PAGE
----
Subject: Re: MBR not working (1.5)
To: Anne Bennett <>
From: Wolfgang Solfrank <>
List: port-i386
Date: 11/21/2001 23:33:02

Anne Bennett wrote:
> This part I don't understand; isn't my disklabel at the start of partition
> a/c already?  Hmm, maybe not, since, after loading the first-stage boot
> from floppy, I was able to speficy "boot sd0a:netbsd", which suggests
> that the MBR was pointing correctly to the NetBSD disklabel -- or does
> it?  How *does* the first-stage boot program find the rest of the NetBSD
> bootcode and the NetBSD partition table when I have pointed it at a
> different device than that from which the first-stage boot was loaded?

Well, since the disklabel is the place that contains the definition of
a/c partition, it's irrelevant, where the disklabel is placed relative
those partitions.  It's only relevant, where it is with respect to the
NetBSD MBR partition, and is contained in the second sector of that
This happens to be the second sector of the disk in your case (since the
NetBSD MBR partition occupies the first 16 sectors of the disk).

If you shift the MBR partition up by 63 sectors, the NetBSD disklabel
have to be shifted, too.

The NetBSD bootcode (as well as the NetBSD kernel) reads the MBR and
a NetBSD MBR partition (partition type 169; or 165, if your
is compiled for backwards compatibility), reads the second sector of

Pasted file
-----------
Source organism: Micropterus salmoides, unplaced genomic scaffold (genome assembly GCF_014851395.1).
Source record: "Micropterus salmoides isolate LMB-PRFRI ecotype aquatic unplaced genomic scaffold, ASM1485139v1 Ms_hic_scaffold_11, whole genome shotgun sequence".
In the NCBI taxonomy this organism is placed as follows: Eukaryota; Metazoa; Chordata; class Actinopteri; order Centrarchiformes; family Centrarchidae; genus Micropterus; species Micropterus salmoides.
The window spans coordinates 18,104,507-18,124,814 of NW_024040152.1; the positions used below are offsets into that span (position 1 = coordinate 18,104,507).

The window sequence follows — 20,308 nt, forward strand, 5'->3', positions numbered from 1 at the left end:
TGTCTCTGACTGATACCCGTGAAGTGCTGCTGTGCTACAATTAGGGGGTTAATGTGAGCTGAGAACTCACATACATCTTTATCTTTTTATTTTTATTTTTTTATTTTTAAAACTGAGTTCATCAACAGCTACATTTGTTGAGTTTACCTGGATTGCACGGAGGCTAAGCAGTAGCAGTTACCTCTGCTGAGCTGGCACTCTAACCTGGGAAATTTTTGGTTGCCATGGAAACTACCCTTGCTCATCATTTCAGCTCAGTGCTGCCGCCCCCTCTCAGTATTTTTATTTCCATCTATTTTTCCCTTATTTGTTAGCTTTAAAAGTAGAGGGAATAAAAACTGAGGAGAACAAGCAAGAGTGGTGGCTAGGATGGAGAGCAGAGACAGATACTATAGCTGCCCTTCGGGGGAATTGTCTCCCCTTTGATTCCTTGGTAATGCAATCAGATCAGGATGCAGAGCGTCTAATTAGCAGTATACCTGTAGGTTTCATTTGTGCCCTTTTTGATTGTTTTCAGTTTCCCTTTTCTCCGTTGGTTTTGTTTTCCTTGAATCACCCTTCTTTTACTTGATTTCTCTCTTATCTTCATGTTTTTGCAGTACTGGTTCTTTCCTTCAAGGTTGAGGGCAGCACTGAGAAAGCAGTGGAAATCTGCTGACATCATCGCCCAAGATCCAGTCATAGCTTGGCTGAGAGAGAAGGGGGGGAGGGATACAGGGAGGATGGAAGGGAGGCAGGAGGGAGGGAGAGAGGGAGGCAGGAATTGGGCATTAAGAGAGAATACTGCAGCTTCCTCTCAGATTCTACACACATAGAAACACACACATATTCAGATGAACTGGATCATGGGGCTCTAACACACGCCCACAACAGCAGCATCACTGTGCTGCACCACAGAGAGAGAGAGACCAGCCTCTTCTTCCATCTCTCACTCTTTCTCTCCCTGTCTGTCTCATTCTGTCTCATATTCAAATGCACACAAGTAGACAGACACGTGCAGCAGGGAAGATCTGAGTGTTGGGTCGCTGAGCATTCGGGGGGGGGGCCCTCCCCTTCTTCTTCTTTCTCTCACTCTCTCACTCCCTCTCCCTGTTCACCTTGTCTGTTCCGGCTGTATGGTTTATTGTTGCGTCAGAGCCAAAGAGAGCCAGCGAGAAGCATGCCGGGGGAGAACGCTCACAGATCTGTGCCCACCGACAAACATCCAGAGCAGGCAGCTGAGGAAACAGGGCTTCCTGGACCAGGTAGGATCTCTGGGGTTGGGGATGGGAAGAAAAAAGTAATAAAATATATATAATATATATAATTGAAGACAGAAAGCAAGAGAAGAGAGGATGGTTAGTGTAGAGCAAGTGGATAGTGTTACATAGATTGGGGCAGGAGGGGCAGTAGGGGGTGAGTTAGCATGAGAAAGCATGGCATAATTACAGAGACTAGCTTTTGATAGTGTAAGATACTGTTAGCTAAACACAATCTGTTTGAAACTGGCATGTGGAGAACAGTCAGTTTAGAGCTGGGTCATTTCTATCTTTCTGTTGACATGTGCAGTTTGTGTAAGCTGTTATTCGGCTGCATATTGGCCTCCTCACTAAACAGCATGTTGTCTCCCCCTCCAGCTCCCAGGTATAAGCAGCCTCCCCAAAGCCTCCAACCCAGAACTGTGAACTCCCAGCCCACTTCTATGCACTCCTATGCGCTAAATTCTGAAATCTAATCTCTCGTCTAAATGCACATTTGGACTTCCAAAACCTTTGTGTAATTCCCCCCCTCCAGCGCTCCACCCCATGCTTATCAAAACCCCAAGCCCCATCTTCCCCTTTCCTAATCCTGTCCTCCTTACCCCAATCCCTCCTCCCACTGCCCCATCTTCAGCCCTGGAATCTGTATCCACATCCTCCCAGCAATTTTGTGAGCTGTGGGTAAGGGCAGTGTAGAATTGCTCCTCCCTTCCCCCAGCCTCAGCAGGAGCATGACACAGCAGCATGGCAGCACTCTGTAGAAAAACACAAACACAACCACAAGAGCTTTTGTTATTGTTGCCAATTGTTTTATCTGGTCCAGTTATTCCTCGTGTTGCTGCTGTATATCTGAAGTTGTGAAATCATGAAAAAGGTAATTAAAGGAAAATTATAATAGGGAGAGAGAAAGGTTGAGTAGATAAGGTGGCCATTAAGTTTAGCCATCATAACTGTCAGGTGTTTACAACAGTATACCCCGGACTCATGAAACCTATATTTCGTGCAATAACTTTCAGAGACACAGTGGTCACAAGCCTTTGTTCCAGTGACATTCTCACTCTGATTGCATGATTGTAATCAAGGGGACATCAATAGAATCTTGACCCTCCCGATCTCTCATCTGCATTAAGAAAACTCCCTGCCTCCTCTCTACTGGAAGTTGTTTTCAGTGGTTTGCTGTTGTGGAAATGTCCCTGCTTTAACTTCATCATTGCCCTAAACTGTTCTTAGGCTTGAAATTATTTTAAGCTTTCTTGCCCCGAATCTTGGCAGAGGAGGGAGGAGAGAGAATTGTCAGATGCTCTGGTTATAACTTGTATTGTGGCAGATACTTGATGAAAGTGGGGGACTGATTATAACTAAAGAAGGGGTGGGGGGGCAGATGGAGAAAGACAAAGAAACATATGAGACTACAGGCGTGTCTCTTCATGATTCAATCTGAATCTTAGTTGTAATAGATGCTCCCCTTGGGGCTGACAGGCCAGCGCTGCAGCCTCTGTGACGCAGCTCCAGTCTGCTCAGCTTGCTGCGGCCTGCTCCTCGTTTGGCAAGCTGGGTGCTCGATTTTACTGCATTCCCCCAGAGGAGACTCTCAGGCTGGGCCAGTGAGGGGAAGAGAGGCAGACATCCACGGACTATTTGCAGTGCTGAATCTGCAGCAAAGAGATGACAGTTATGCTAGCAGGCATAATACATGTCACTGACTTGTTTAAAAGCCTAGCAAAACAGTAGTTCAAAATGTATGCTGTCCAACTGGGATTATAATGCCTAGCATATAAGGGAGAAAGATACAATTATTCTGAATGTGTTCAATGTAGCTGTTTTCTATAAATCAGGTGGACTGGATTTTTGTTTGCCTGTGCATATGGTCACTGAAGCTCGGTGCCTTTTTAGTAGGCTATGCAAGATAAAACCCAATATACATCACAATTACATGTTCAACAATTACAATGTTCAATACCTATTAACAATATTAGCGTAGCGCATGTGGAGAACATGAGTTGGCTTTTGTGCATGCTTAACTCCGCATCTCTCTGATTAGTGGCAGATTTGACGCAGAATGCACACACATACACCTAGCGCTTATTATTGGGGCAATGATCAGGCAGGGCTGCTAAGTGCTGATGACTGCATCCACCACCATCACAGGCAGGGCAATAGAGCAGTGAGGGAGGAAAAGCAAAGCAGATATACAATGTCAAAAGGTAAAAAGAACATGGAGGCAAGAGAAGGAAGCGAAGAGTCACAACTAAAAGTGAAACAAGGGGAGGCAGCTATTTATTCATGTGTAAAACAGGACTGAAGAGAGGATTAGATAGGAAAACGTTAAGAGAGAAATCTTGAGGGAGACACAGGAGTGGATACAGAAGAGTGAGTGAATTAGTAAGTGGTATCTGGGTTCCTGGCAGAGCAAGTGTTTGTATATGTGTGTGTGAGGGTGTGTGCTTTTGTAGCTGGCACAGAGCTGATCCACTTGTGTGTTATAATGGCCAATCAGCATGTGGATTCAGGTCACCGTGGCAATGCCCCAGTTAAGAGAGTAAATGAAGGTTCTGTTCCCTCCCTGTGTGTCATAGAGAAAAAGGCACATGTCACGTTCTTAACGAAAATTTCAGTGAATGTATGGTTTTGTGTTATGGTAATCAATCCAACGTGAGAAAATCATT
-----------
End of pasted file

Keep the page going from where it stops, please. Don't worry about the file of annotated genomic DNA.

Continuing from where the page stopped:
partition and expects the NetBSD disklabel to be within this sector.
This disklabel then defines the NetBSD partitions (a-h or a-p for newer

> But now I really don't get it --  I was initially able to label that disk
> and put data on it even while it had a completely invalid MBR, and playing
> with the MBR (with fdisk) did not appear to damage my NetBSD disklabel.
> How does "disklabel" decide where to put the label?  How does it find
> "the NetBSD part of the disk", especially if the MBR partition table is
> not valid?

Well, I have to guess a bit about the sequence of how you did things.

If NetBSD doesn't find an MBR, or doesn't find a NetBSD partition with a
disklabel, it constructs a fake label.  This fake label will always
partition d: describing the whole disk.

From the data on your disk, it seems as though you had done a
"installboot biosboot.sym /dev/rsd0d" before you did the disklabel
This would have put the NetBSD bootcode with the 16 sector fake MBR
in place.  After that, when you wrote the disklabel, it was placed in
second sector of the disk, as that is the second sector of the NetBSD

ws@TooLs.DE     Wolfgang Solfrank, TooLs GmbH 	+49-228-985800